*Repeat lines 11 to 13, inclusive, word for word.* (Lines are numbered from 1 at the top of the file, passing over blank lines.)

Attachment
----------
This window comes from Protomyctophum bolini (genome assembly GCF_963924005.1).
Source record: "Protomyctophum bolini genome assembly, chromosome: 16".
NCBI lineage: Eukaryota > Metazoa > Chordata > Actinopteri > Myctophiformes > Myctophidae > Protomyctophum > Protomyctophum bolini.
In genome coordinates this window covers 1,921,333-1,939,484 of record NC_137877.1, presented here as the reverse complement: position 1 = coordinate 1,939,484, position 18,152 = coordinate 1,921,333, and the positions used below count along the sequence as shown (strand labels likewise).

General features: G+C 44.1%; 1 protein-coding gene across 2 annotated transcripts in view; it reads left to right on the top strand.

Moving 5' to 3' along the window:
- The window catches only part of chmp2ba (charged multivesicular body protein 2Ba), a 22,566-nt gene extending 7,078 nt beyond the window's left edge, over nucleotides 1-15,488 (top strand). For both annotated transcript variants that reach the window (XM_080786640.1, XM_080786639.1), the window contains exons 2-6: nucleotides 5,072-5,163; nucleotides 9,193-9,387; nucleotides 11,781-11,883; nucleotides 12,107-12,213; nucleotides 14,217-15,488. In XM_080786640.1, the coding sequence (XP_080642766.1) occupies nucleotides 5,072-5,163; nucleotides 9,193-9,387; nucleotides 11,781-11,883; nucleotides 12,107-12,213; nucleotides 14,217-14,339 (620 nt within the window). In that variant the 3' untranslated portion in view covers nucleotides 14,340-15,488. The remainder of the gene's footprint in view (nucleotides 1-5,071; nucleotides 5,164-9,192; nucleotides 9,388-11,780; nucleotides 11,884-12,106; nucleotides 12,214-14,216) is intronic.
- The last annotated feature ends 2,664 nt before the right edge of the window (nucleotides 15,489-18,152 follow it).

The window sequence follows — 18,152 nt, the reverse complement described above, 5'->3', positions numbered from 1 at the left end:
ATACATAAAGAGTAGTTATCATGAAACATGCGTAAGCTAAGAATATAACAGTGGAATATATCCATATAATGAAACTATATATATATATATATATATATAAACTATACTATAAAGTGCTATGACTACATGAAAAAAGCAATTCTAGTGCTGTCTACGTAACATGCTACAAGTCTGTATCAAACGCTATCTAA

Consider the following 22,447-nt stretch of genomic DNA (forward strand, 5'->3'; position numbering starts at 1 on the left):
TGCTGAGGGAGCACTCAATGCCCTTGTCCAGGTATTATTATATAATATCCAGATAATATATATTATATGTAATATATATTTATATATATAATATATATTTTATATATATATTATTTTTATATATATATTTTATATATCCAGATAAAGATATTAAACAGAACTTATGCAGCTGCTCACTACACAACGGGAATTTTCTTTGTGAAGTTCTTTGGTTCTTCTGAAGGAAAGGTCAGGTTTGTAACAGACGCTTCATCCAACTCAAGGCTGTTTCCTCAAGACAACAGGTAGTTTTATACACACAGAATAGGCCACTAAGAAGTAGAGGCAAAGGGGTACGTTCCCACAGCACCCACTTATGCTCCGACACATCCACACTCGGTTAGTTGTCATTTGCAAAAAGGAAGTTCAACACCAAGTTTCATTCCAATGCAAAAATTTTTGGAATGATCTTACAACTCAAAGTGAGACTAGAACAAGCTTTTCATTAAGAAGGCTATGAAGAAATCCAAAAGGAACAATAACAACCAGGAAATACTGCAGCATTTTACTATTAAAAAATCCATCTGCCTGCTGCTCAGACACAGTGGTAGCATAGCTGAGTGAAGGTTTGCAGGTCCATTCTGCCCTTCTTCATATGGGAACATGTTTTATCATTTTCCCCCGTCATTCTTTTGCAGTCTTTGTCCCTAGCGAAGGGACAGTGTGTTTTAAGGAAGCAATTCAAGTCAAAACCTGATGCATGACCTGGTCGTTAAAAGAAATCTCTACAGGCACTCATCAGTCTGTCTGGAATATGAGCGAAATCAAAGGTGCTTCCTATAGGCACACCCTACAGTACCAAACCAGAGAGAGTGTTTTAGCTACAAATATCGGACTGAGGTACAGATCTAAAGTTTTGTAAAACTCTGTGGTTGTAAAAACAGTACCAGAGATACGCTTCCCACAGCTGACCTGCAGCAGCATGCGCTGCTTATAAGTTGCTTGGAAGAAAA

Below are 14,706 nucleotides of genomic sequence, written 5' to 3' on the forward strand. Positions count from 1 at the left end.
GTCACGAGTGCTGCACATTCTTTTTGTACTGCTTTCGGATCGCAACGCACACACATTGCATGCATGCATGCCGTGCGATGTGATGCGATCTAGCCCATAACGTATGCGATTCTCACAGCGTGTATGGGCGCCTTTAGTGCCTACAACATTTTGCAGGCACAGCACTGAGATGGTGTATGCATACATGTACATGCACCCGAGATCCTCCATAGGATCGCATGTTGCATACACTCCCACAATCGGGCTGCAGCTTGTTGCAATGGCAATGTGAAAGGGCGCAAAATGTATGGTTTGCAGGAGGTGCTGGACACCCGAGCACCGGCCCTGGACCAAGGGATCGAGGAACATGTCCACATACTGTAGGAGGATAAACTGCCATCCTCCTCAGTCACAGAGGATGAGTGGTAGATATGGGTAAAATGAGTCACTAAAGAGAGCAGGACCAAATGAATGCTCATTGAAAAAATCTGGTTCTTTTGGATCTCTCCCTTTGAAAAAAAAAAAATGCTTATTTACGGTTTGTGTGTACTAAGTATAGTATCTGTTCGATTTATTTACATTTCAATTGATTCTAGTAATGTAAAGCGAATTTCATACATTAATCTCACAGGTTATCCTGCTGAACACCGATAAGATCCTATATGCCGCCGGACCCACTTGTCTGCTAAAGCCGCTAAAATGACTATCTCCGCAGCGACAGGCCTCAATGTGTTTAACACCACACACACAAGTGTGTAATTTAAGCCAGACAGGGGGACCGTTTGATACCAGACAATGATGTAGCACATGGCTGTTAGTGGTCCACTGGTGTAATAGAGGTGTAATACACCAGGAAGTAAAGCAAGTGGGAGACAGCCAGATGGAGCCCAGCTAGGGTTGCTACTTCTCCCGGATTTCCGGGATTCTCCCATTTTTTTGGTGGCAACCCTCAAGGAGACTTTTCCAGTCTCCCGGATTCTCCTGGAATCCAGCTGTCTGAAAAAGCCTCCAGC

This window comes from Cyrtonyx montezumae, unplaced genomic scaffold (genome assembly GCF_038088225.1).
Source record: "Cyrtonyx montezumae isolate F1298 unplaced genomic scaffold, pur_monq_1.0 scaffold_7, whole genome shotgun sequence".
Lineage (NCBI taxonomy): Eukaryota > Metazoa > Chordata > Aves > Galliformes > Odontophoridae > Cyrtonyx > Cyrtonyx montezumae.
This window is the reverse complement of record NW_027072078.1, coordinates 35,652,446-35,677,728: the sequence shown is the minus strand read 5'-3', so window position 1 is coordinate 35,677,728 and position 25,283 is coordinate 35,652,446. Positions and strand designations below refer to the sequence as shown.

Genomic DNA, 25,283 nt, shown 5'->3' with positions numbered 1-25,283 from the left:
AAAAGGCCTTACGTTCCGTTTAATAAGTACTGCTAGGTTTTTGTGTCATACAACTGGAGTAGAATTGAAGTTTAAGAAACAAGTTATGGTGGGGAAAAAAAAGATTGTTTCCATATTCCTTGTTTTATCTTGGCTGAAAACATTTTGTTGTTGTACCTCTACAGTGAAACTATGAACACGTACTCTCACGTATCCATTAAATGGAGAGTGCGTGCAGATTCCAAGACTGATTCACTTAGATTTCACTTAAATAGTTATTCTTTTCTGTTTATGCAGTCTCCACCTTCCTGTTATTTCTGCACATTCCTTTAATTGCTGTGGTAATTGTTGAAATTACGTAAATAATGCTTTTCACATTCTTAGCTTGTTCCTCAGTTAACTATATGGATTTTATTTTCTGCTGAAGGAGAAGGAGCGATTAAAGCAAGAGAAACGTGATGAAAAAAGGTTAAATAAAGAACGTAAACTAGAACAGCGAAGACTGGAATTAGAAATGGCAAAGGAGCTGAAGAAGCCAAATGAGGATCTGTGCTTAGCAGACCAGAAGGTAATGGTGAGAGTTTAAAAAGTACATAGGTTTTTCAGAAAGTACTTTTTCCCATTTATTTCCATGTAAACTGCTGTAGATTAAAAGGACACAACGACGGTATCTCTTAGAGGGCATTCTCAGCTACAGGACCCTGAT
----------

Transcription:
Consider the following 22,447-nt stretch of genomic DNA (forward strand, 5'->3'; position numbering starts at 1 on the left):
TGCTGAGGGAGCACTCAATGCCCTTGTCCAGGTATTATTATATAATATCCAGATAATATATATTATATGTAATATATATTTATATATATAATATATATTTTATATATATATTATTTTTATATATATATTTTATATATCCAGATAAAGATATTAAACAGAACTTATGCAGCTGCTCACTACACAACGGGAATTTTCTTTGTGAAGTTCTTTGGTTCTTCTGAAGGAAAGGTCAGGTTTGTAACAGACGCTTCATCCAACTCAAGGCTGTTTCCTCAAGACAACAGGTAGTTTTATACACACAGAATAGGCCACTAAGAAGTAGAGGCAAAGGGGTACGTTCCCACAGCACCCACTTATGCTCCGACACATCCACACTCGGTTAGTTGTCATTTGCAAAAAGGAAGTTCAACACCAAGTTTCATTCCAATGCAAAAATTTTTGGAATGATCTTACAACTCAAAGTGAGACTAGAACAAGCTTTTCATTAAGAAGGCTATGAAGAAATCCAAAAGGAACAATAACAACCAGGAAATACTGCAGCATTTTACTATTAAAAAATCCATCTGCCTGCTGCTCAGACACAGTGGTAGCATAGCTGAGTGAAGGTTTGCAGGTCCATTCTGCCCTTCTTCATATGGGAACATGTTTTATCATTTTCCCCCGTCATTCTTTTGCAGTCTTTGTCCCTAGCGAAGGGACAGTGTGTTTTAAGGAAGCAATTCAAGTCAAAACCTGATGCATGACCTGGTCGTTAAAAGAAATCTCTACAGGCACTCATCAGTCTGTCTGGAATATGAGCGAAATCAAAGGTGCTTCCTATAGGCACACCCTACAGTACCAAACCAGAGAGAGTGTTTTAGCTACAAATATCGGACTGAGGTACAGATCTAAAGTTTTGTAAAACTCTGTGGTTGTAAAAACAGTACCAGAGATACGCTTCCCACAGCTGACCTGCAGCAGCATGCGCTGCTTATAAGTTGCTTGGAAGAAAA

Below are 14,706 nucleotides of genomic sequence, written 5' to 3' on the forward strand. Positions count from 1 at the left end.